The disputed internal boundaries in northern Iraq between the Kurds and the Arabs have been a persistent fault-line in the state’s history and have rapidly emerged as a core dispute since the 2003 invasion of Iraq.
According to a report from Peter Bartu at Chatham House, the Kurds underwrote, more than any other constituency, the democratic project in the new Iraq and contrived an ambitious constitutional route through Article 140 to place Kirkuk and other disputed areas under the administration of the Kurdistan Regional Government (KRG) by December 2007. Article 140 was designed to resolve the issue in the Kurds favour once and for all, to circumvent yet another tedious negotiation round with the Arabs and to quarantine the Kurdish project from regional interference, particularly Turkey. On all three counts the strategy failed.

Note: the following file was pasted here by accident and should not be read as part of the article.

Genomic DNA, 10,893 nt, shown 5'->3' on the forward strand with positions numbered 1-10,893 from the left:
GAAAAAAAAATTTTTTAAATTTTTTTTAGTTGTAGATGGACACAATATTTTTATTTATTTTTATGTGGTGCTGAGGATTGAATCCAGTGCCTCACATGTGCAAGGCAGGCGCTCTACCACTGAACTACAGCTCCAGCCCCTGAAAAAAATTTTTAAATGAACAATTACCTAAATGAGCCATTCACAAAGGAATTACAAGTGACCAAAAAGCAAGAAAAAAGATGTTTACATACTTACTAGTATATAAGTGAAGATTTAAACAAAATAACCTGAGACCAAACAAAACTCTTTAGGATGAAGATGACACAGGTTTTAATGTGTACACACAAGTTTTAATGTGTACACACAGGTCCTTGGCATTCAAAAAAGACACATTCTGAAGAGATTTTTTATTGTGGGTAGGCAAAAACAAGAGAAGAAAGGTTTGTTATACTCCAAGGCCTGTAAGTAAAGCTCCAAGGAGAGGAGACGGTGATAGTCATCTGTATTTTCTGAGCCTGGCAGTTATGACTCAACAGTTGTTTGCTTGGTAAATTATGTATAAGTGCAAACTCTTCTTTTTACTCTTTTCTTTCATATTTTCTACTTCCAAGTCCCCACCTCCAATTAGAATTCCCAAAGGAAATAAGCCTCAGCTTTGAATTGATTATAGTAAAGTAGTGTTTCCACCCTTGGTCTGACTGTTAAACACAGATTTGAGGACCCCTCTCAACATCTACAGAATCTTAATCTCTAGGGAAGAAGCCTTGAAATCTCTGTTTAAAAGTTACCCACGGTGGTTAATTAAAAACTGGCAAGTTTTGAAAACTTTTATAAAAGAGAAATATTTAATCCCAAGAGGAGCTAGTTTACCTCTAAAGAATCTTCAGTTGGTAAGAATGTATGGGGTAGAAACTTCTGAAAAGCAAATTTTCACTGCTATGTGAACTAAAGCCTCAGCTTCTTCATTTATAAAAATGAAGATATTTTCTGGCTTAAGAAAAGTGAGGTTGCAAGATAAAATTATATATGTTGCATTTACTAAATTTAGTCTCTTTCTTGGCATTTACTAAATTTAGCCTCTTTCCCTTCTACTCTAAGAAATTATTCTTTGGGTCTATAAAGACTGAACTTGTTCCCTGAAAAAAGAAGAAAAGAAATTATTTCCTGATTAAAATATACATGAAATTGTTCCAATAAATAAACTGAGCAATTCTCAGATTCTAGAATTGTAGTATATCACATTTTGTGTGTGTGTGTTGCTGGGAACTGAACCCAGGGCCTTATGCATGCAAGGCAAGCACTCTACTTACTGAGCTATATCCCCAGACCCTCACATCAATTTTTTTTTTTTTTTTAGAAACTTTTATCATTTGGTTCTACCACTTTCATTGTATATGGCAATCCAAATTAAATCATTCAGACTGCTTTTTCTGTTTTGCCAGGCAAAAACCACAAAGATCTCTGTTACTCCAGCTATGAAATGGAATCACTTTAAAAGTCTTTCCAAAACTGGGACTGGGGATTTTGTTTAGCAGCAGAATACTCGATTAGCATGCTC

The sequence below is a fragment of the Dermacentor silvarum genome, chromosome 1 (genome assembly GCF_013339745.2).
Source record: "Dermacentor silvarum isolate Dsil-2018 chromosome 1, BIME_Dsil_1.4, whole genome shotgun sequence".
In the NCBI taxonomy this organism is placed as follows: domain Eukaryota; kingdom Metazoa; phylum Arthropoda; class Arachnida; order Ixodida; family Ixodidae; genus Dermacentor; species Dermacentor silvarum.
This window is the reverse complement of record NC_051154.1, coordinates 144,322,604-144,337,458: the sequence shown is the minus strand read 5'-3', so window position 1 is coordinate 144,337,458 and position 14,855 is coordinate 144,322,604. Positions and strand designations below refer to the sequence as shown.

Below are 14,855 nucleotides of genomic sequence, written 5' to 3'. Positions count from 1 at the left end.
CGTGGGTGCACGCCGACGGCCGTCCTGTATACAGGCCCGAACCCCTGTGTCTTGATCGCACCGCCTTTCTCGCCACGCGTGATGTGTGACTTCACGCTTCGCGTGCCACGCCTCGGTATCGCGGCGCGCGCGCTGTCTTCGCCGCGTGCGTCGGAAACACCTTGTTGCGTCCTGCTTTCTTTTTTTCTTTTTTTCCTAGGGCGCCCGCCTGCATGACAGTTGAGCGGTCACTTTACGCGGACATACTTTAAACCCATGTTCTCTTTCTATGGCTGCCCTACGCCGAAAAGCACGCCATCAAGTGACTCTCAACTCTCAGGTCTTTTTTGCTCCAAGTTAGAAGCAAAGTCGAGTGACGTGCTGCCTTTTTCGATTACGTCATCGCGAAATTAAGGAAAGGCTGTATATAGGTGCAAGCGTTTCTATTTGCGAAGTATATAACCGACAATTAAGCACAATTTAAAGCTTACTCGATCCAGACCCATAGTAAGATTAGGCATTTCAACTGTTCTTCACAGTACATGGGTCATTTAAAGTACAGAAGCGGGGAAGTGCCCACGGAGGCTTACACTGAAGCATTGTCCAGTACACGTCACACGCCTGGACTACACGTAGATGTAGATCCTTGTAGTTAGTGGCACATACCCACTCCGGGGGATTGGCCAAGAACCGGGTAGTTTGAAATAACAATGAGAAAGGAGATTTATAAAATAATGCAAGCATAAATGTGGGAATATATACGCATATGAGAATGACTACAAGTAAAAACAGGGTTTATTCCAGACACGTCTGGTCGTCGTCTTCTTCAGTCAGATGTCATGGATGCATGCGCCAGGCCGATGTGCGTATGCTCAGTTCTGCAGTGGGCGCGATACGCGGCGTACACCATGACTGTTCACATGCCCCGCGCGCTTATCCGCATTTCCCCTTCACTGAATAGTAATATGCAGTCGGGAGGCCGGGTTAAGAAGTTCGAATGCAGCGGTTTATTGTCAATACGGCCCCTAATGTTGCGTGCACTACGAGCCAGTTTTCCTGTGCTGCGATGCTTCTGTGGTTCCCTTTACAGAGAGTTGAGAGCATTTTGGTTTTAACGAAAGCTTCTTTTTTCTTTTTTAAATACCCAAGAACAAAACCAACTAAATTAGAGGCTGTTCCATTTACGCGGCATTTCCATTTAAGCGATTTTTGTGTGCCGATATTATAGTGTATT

However, if a negotiating framework were to emerge the contours of a ‘deal’ have begun to crystallize and there is scope to move from management of the issue to resolution. Answers to the questions of when and how will depend on the shape of the complete package, the new government constellation and the extent that Turkey and Iran reveal themselves in the political marketplace.
You can download the full report from Chatham House by clicking here.